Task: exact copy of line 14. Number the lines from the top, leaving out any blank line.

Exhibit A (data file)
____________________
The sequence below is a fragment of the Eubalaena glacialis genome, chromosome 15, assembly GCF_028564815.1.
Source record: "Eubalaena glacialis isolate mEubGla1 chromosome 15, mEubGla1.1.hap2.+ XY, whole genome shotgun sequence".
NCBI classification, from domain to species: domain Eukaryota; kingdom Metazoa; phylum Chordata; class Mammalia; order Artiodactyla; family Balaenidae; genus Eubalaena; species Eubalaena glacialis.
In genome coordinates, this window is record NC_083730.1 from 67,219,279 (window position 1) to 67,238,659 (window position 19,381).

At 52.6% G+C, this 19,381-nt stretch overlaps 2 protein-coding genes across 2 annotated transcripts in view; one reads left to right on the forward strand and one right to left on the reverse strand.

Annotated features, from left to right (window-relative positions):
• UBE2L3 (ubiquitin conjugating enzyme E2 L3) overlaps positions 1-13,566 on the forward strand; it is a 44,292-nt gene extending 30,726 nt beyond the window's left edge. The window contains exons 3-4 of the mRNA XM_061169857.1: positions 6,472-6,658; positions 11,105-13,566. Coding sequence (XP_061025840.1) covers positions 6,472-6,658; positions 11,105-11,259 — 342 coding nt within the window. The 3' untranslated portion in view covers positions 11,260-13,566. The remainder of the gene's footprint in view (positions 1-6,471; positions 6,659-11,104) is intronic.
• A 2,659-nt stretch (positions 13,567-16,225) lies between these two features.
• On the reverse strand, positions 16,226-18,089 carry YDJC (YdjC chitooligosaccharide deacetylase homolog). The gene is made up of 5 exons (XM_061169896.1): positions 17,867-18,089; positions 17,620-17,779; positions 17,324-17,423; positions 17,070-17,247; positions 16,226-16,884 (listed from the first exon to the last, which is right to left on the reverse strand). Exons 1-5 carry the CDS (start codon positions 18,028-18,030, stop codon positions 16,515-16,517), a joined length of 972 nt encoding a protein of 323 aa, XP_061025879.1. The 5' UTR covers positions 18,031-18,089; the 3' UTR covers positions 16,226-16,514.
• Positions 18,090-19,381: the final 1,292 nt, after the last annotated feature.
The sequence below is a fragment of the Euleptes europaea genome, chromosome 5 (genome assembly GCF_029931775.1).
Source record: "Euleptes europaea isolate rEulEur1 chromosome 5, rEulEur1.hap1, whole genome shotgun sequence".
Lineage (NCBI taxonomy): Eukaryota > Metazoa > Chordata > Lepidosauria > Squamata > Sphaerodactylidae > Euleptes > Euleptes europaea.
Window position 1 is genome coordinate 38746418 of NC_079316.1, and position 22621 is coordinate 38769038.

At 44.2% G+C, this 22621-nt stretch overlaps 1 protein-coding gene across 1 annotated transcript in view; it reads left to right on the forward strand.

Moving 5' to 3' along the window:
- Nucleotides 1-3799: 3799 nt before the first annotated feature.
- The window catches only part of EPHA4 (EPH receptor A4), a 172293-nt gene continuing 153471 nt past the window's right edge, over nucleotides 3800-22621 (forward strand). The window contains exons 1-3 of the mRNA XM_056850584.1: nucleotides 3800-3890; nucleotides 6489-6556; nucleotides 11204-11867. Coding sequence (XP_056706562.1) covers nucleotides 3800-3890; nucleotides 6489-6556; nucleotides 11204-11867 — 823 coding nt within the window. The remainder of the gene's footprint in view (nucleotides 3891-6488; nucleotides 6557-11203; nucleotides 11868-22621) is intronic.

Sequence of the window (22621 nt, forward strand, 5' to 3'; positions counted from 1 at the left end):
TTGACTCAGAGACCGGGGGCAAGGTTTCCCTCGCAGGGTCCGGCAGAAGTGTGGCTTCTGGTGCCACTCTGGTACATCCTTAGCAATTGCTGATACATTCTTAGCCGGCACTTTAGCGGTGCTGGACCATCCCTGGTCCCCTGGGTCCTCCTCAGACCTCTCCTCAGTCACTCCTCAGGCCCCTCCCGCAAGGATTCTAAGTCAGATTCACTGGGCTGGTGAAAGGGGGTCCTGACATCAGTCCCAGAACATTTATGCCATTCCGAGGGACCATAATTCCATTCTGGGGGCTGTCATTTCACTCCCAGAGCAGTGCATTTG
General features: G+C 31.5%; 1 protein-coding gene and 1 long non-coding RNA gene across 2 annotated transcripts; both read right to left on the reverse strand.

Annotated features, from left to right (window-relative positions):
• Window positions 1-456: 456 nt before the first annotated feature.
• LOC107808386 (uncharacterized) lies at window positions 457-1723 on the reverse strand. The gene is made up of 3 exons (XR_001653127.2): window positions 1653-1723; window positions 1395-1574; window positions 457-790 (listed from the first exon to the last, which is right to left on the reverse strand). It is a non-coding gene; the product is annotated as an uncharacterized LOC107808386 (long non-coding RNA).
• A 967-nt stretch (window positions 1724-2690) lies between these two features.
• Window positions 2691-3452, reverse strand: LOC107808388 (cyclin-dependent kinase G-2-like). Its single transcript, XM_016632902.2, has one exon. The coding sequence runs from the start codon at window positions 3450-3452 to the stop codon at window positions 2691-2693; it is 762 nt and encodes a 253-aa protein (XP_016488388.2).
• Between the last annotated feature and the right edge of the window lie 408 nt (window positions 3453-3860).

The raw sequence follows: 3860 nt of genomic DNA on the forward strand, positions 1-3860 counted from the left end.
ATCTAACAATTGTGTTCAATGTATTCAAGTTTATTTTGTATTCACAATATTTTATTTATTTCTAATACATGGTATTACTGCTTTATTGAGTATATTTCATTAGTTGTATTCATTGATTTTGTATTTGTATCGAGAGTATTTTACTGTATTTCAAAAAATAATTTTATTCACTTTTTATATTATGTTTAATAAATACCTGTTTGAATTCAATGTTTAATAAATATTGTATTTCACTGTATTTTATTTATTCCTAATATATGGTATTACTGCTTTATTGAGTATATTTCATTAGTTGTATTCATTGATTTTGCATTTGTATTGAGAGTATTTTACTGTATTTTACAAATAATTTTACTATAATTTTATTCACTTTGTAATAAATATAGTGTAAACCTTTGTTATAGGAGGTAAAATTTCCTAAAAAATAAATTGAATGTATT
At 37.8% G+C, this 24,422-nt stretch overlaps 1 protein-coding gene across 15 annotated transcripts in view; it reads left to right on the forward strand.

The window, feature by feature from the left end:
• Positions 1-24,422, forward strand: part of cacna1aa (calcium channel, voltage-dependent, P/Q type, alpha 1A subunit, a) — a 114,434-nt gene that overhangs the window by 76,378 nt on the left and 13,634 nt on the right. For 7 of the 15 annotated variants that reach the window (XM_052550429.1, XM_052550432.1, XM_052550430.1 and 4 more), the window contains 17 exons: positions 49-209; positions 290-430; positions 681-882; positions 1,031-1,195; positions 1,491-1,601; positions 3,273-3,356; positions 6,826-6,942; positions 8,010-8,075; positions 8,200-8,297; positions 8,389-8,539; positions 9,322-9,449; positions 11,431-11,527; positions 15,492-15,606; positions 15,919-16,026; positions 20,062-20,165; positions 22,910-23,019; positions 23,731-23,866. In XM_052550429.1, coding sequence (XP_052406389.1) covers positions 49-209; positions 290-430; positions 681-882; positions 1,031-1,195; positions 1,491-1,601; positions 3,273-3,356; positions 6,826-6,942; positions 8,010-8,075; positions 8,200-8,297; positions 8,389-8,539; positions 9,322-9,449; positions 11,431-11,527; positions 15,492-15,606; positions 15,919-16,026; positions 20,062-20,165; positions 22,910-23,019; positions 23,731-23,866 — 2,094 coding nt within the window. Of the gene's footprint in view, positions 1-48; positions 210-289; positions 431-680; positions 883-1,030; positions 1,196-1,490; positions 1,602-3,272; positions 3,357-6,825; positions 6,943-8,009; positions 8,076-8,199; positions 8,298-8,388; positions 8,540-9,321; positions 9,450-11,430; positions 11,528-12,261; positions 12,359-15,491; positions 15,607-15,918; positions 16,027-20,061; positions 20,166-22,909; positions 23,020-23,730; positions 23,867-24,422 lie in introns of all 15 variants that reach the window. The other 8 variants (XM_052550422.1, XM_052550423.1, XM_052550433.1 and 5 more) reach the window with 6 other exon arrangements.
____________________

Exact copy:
Window position 1 is genome coordinate 38746418 of NC_079316.1, and position 22621 is coordinate 38769038.